We had finished shooting, but a student was in the process of unloading his AK-47. With his muzzle correctly pointed downrange, and after removing the magazine, he pulled the bolt to the rear briskly in order to remove the chambered round. As you know, Kalashnikovs eject with much force, typically flinging the round, or ejected case, a considerable distance.

You guessed it! The ejected round flew down the line and struck this instructor right in his unprotected, right eye. He immediately dropped to his knees, in great pain! He had to be transported to the hospital, and we still don’t have a prognosis.

This is the first significant injury we’ve experienced on this range”

Lessons: Harmful objects fly around ranges with no objective predictability, and not all are associated directly with shooting! That is inherent in the nature of ranges and of any shooting activity. Accordingly, while on any shooting range, eye protection must be worn constantly, by everyone, not just active participants, and not just when people are actually shooting.

It’s cheap insurance!



7 Sept 07

SIG’s Short-Reset Trigger (SRT):

This week, I had the opportunity to use a SIG 229, equipped with SIG’s SRT system. The second and subsequent shots from this pistol (until it has been decocked) all reset crisply and distinctly, but the reset point is shallow, similar that found on S&W’s four-digit autoloading pistols. Of course, the SRT System is only available with SIG’s manually-decocking pistols.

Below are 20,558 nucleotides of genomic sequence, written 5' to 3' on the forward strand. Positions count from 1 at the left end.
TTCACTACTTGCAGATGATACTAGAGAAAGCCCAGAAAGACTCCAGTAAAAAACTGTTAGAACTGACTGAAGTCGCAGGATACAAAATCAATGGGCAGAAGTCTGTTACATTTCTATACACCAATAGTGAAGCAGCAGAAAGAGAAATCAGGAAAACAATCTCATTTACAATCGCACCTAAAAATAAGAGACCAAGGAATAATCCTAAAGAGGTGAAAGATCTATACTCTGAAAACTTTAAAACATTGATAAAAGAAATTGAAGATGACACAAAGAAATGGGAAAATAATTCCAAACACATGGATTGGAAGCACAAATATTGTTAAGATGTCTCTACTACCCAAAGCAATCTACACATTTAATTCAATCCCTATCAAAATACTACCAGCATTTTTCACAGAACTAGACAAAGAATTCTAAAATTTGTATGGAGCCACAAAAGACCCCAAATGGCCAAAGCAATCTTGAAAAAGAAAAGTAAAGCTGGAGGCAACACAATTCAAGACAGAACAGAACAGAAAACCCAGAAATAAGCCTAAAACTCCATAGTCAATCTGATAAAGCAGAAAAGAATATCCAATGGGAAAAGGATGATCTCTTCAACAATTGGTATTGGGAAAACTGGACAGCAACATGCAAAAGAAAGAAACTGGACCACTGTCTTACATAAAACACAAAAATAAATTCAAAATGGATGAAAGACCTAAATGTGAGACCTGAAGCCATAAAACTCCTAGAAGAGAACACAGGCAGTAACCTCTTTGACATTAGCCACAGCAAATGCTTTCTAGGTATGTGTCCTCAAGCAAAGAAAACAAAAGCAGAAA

For now, SIG will continue make pistols on all three systems (four, if you count the new single-action 220). That is, some may still prefer the conventional, deep-reset SIG trigger, and others will want the new SRT, while still others will prefer the self-decocking DAK System.

My conclusion is that the SRT is a real boon to Operators who can recognize, appreciate, and take full advantage of the increase in speed and accuracy this shallow reset affords. The difference between the conventional deep-reset trigger and the SRT is surely noticeable among experienced gunman. Probably not among amateurs.

The SRT is available on most SIG models, and, for seasoned Operators, I recommend it. It will eventually be available as a kit/retrofit, as the upgrade involves the replacement of only four parts.